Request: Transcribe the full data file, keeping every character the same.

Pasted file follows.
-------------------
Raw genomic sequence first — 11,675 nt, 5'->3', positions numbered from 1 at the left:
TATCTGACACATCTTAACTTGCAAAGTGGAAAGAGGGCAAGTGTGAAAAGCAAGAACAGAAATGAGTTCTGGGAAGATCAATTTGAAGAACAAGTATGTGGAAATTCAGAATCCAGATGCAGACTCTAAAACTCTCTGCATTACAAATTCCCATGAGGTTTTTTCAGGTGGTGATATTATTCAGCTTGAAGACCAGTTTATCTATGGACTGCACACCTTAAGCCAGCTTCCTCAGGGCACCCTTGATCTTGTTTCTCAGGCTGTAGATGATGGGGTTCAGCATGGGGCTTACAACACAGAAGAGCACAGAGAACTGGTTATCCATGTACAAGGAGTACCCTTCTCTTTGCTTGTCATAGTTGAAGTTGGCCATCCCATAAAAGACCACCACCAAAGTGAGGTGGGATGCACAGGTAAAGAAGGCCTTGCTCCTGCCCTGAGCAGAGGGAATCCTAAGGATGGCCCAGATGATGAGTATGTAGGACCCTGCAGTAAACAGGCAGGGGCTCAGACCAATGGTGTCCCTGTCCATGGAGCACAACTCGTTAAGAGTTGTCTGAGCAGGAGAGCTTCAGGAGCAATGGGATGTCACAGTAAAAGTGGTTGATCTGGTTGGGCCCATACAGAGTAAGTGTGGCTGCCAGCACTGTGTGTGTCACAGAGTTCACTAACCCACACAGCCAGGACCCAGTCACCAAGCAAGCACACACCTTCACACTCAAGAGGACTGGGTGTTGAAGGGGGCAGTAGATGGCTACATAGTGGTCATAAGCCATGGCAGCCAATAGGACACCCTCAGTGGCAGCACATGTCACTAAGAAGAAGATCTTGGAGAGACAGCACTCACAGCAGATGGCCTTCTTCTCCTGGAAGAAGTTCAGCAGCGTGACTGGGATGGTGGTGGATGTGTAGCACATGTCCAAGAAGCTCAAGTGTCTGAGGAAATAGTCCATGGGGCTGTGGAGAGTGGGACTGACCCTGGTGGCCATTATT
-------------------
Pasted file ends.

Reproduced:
Raw genomic sequence first — 11,675 nt, 5'->3', positions numbered from 1 at the left:
TATCTGACACATCTTAACTTGCAAAGTGGAAAGAGGGCAAGTGTGAAAAGCAAGAACAGAAATGAGTTCTGGGAAGATCAATTTGAAGAACAAGTATGTGGAAATTCAGAATCCAGATGCAGACTCTAAAACTCTCTGCATTACAAATTCCCATGAGGTTTTTTCAGGTGGTGATATTATTCAGCTTGAAGACCAGTTTATCTATGGACTGCACACCTTAAGCCAGCTTCCTCAGGGCACCCTTGATCTTGTTTCTCAGGCTGTAGATGATGGGGTTCAGCATGGGGCTTACAACACAGAAGAGCACAGAGAACTGGTTATCCATGTACAAGGAGTACCCTTCTCTTTGCTTGTCATAGTTGAAGTTGGCCATCCCATAAAAGACCACCACCAAAGTGAGGTGGGATGCACAGGTAAAGAAGGCCTTGCTCCTGCCCTGAGCAGAGGGAATCCTAAGGATGGCCCAGATGATGAGTATGTAGGACCCTGCAGTAAACAGGCAGGGGCTCAGACCAATGGTGTCCCTGTCCATGGAGCACAACTCGTTAAGAGTTGTCTGAGCAGGAGAGCTTCAGGAGCAATGGGATGTCACAGTAAAAGTGGTTGATCTGGTTGGGCCCATACAGAGTAAGTGTGGCTGCCAGCACTGTGTGTGTCACAGAGTTCACTAACCCACACAGCCAGGACCCAGTCACCAAGCAAGCACACACCTTCACACTCAAGAGGACTGGGTGTTGAAGGGGGCAGTAGATGGCTACATAGTGGTCATAAGCCATGGCAGCCAATAGGACACCCTCAGTGGCAGCACATGTCACTAAGAAGAAGATCTTGGAGAGACAGCACTCACAGCAGATGGCCTTCTTCTCCTGGAAGAAGTTCAGCAGCGTGACTGGGATGGTGGTGGATGTGTAGCACATGTCCAAGAAGCTCAAGTGTCTGAGGAAATAGTCCATGGGGCTGTGGAGAGTGGGACTGACCCTGGTGGCCATTATT